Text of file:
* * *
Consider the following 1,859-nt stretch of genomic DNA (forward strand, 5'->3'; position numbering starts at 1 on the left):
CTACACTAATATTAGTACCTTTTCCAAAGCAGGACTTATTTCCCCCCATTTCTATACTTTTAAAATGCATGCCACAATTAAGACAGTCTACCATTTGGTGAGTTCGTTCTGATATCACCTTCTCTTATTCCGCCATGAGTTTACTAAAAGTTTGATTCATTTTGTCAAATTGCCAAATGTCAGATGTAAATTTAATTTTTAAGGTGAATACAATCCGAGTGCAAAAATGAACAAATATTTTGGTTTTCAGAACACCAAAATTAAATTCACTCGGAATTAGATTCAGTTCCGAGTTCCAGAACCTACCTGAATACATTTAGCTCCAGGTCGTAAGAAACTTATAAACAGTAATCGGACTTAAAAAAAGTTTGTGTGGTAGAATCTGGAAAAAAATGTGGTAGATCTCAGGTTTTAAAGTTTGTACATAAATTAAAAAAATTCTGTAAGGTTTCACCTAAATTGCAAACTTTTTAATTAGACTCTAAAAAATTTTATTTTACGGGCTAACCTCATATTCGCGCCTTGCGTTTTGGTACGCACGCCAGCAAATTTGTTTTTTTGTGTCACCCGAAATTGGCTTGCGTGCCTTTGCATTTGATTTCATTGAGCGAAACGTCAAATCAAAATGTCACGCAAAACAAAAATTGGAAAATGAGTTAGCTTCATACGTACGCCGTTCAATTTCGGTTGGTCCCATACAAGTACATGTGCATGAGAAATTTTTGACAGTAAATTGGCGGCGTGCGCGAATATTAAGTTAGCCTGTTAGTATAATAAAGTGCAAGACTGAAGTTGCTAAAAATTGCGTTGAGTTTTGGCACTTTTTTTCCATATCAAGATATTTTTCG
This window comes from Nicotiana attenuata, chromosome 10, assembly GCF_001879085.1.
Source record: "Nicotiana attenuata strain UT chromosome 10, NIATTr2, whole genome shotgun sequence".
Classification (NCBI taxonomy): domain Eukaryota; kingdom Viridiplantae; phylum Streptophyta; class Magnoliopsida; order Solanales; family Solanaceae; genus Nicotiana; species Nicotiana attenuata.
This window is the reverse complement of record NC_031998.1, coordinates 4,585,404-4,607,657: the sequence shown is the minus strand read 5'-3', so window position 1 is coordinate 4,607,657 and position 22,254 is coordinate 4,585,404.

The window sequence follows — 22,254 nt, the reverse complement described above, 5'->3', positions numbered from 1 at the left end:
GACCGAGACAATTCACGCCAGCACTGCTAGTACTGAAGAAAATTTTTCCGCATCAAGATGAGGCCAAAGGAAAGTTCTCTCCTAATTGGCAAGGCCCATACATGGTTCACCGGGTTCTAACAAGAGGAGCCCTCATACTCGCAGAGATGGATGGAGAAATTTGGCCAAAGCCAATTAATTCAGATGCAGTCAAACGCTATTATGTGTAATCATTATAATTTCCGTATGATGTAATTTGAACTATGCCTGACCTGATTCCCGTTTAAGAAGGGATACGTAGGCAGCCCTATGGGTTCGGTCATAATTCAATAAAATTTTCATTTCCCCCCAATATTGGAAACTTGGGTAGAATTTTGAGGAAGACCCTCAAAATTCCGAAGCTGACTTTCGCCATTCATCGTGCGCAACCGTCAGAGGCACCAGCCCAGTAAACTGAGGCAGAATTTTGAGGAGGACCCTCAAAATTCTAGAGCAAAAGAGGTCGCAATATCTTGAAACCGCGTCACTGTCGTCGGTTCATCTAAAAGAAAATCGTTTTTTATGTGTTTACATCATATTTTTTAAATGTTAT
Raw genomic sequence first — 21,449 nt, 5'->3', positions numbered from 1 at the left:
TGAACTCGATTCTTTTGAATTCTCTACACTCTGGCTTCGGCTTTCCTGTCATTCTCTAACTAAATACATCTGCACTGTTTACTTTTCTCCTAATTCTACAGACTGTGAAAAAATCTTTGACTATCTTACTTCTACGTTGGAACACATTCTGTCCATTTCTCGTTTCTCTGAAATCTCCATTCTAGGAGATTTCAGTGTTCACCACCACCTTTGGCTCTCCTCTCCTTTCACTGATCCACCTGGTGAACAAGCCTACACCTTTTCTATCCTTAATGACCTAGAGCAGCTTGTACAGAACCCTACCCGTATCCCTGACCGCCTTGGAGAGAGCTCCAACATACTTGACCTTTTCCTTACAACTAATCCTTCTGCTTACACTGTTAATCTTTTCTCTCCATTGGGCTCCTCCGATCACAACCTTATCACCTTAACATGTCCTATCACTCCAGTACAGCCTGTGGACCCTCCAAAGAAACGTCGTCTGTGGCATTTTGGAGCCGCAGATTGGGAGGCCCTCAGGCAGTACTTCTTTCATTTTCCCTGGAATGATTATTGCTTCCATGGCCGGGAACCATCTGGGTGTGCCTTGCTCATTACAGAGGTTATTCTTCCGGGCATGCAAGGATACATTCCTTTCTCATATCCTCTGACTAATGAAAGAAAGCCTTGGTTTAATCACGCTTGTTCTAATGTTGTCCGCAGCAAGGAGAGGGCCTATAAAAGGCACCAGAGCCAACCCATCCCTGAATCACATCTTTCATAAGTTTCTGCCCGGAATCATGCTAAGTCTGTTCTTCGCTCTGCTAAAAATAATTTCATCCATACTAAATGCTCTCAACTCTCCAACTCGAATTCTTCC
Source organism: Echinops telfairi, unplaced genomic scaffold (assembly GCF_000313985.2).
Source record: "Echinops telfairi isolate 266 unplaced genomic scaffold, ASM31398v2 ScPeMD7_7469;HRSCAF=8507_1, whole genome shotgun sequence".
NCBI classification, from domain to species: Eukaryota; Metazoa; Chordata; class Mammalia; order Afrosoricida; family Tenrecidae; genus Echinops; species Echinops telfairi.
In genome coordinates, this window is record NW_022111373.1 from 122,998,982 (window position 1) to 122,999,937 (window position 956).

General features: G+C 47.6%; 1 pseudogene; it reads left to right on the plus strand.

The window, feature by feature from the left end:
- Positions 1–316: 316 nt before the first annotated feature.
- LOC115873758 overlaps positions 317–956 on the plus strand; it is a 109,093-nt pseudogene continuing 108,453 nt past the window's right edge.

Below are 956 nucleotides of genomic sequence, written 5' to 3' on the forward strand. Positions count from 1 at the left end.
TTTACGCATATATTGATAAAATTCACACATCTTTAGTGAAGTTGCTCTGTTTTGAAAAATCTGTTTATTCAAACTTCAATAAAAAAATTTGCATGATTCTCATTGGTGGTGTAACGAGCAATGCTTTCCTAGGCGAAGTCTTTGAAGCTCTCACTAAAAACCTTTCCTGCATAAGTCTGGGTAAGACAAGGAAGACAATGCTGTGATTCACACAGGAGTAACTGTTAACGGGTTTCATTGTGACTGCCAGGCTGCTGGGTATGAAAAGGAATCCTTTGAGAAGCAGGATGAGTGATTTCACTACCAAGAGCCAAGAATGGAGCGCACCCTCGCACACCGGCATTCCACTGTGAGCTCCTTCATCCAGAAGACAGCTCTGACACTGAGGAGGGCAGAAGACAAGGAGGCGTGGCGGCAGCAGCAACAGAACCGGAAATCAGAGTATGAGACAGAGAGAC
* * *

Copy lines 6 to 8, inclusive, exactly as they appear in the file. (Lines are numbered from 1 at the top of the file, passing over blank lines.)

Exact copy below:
This window is the reverse complement of record NC_031998.1, coordinates 4,585,404-4,607,657: the sequence shown is the minus strand read 5'-3', so window position 1 is coordinate 4,607,657 and position 22,254 is coordinate 4,585,404.

The window sequence follows — 22,254 nt, the reverse complement described above, 5'->3', positions numbered from 1 at the left end:
GACCGAGACAATTCACGCCAGCACTGCTAGTACTGAAGAAAATTTTTCCGCATCAAGATGAGGCCAAAGGAAAGTTCTCTCCTAATTGGCAAGGCCCATACATGGTTCACCGGGTTCTAACAAGAGGAGCCCTCATACTCGCAGAGATGGATGGAGAAATTTGGCCAAAGCCAATTAATTCAGATGCAGTCAAACGCTATTATGTGTAATCATTATAATTTCCGTATGATGTAATTTGAACTATGCCTGACCTGATTCCCGTTTAAGAAGGGATACGTAGGCAGCCCTATGGGTTCGGTCATAATTCAATAAAATTTTCATTTCCCCCCAATATTGGAAACTTGGGTAGAATTTTGAGGAAGACCCTCAAAATTCCGAAGCTGACTTTCGCCATTCATCGTGCGCAACCGTCAGAGGCACCAGCCCAGTAAACTGAGGCAGAATTTTGAGGAGGACCCTCAAAATTCTAGAGCAAAAGAGGTCGCAATATCTTGAAACCGCGTCACTGTCGTCGGTTCATCTAAAAGAAAATCGTTTTTTATGTGTTTACATCATATTTTTTAAATGTTAT